Thanks for the answer.  Verrrry interesting. I am impressed and mystified. I have never heard of anyone lapping a bore until they got better accuracy.  Do you remember how many groups of how many shots they were shooting before more lapping?

Of course if you shoot single groups of less than 25 shots and do anything, or nothing, to the rifle in between you will eventually get a group you like -- which can be misconstrued as improvement.  I wonder if this is somewhat similar reading the future in a three shot group as practiced by many.

There is no end to the interesting angles in shooting.  

John 

 

A lot of I-don't-know's  - but Bill Alexander (of the Alexander Arms) has his PhD in physics - knows his game.  Unassuming, very personable.  Has the powder company mix his own blend of powder!

 

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Ken Campbell Iowa posted this 5 days ago

i have been waiting for someone to mention ::

 

first setting the goal.

**************

as a plinker, my goal is pretty blah ...  bean can groups at 30 yards are acceptable ... bean can groups at 100 yards is worth entering in my log book while downtown in big smiles city. ...

******

but even lowly standards are not always easy to meet ...  often just looking in the lyman book and then loading a 1700 fps amount of fast to medium powder gets me a 4 inch group at 50 yards ...  hmmm ... up and down on the powder or different powder doesn't help .. i don't even go through that exercise anymore, as long as the bullet holes are round.

it is always the lonely ( there aren't any other rules ) Rule One :: ... it is always bullet fit.

in the old days i would make a squish die and get an occasional 1 moa screamer group from a good rifle ... now i just order another Lee $26 mold ..  ... anybody else have molds for rifles long traded off and for rifles not traded for yet ?? ...

*****

and more on topic ... when serious accuracy testing, i do aim for about 1700 fps .. try 3 different charges of same powder and 2 or 3 powders ... one 5 shot group of each  ... ( hold on guys ) ...  

pick out a few good lookers and keep loading these forever and eventually eliminate the loads that let me down .  i will never find the very best FOR SURE load in my lifetime ... i do find one that meets my goals ... or i put the rifle back in the rack, it ain't the load.

*******

i suppose you could say that one good way to develop good loads is to get yourself a good rifle.

ken, guilty but smiling plinker .

 

 

 

 

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joeb33050 posted this 5 days ago

Joe,

Your table above showing that the estimated mean radius estimated by applying a constant to the 10-shot group size produced a very good estimated value of the mean radius actually calculated by measuring the locations of the ten holes.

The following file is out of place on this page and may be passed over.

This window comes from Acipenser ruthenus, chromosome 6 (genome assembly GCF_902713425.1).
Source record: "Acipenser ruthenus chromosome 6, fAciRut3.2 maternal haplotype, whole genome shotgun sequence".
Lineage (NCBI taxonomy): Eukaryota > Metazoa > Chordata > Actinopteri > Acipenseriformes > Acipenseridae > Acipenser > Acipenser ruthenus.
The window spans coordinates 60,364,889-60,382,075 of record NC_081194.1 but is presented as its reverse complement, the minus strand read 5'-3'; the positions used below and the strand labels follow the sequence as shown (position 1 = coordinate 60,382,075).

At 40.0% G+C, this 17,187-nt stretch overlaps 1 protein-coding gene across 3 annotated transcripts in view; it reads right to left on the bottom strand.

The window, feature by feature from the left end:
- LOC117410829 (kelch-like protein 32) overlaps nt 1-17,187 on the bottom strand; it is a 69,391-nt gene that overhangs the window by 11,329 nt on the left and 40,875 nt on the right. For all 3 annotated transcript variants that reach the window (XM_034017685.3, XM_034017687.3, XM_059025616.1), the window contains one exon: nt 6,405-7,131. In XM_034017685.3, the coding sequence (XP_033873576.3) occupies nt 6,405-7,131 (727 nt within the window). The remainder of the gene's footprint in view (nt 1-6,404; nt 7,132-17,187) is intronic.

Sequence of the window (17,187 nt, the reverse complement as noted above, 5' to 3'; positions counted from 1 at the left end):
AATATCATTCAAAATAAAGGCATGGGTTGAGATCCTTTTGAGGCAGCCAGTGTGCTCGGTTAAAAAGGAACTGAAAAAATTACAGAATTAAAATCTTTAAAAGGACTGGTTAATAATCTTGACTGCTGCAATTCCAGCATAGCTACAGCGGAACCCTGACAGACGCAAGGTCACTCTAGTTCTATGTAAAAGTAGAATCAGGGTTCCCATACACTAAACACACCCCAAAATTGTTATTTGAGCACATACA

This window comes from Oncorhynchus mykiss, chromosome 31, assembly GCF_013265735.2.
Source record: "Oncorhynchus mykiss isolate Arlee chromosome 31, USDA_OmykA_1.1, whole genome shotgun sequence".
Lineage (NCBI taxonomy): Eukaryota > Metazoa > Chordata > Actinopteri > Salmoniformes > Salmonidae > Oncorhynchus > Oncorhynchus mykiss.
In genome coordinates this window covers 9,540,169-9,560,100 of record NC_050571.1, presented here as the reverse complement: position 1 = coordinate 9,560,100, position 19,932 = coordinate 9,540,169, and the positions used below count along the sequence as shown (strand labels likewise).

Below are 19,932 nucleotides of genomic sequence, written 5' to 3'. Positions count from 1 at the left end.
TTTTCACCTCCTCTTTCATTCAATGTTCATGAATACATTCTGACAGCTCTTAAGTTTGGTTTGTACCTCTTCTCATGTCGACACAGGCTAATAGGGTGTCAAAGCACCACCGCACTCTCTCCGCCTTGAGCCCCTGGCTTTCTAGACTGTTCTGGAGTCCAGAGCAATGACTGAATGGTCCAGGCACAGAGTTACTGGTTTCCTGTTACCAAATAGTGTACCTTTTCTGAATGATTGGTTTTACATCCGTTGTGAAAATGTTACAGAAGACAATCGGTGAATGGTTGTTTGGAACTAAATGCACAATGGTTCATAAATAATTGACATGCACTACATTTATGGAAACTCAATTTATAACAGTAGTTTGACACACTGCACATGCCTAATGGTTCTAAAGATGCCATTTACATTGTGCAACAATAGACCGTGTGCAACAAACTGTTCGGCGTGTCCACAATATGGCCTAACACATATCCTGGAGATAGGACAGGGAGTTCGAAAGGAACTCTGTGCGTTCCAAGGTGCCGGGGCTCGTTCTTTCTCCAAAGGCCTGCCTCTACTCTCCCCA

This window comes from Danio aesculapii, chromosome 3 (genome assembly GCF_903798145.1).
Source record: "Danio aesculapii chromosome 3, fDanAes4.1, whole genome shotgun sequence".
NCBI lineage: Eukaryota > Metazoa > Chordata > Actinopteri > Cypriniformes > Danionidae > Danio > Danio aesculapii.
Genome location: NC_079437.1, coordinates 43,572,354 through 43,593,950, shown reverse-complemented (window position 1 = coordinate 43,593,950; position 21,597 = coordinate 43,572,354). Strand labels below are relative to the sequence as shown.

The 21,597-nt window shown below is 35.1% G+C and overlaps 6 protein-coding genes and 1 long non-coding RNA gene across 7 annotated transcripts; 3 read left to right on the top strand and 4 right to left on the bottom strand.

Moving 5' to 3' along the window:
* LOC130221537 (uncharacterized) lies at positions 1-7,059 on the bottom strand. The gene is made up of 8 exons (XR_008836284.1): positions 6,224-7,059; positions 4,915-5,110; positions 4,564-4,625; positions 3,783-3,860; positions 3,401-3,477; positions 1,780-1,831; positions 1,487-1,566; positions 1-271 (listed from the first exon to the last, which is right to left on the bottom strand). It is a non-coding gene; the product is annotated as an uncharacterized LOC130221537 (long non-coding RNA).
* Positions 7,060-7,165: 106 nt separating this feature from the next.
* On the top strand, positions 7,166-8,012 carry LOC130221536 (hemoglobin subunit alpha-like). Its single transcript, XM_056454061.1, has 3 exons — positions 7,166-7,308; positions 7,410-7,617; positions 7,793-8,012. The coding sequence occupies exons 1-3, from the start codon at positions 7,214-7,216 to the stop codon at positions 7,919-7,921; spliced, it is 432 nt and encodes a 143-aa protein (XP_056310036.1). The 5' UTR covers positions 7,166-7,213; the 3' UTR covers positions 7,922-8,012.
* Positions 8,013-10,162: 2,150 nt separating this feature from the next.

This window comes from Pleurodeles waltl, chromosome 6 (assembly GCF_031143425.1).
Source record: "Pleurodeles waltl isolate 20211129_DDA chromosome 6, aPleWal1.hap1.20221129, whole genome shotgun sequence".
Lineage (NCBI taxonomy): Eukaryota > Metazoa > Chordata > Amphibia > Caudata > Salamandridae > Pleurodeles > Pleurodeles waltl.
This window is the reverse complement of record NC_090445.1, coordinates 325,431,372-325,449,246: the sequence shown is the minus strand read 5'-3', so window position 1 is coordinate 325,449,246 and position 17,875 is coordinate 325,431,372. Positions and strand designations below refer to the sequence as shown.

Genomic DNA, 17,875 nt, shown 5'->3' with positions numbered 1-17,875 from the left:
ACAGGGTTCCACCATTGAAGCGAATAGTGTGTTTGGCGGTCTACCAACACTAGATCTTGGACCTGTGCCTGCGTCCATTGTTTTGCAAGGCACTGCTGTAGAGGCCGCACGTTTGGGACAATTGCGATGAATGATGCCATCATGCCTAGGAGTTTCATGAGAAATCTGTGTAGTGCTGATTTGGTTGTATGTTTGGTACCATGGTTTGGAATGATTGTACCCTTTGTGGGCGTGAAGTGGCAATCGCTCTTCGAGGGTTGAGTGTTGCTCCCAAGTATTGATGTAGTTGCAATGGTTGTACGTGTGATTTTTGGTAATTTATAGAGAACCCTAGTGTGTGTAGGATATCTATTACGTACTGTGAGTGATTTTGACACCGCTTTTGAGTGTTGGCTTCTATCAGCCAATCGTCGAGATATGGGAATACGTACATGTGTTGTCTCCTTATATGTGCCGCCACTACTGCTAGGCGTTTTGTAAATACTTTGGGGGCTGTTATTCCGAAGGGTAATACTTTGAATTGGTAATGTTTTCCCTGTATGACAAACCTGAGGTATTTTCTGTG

Mean radius and group size are measures of the same thing, the ratios are the ratios. It is like measuring the distance from Chicago to Denver in miles  and kilometers. Some advocate for kilometers, others staunchly defend miles; ad hominem attacks ensue, blows are exchanged, shots are fired. Nonsense reigns.  

The same is true of ES and STANDARD DEVIATION-measures of the same thing.  

Please stop me right here if I misunderstand the above.

So if I understand, using the information from two holes (extreme spread) in most cases provides, for practical purposes, almost as good a measure as diddling around with the data from all ten holes.

Five 2-shot groups is a better estimate of precision than two 5-shot or one 10-shot groups. BUT, only if statistical calculations follow.. 

Not a very good argument for going to more elaborate mathematical means, than simple group size, to estimate precision. The idea of using the information from each individual shot is intellectually pleasing and should be a tiny bit better but doesn't seem worth the trouble when the expected difference in two adjacent groups is much greater than the error in estimating shown in your chart. In other words it makes more sense to shoot two groups rather than computing the mean radius of one.

It is clear to me that shooters ain't statisticians, that any stats rules-of-thumb are ignored, and that life goes on. Accurate/precise guns and loads are developed, the hard way, with no well-defined plan in mind. This is a hobby, supposed to be fun. I have fun shooting, and doing statistics; ignore the stats, cast, shoot, have fun.

 

John 

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John Alexander posted this 4 days ago

Joe states:Mean radius and group size are measures of the same thing, the ratios are the ratios. It is like measuring the distance from Chicago to Denver in miles  and kilometers. Some advocate for kilometers, others for miles.

================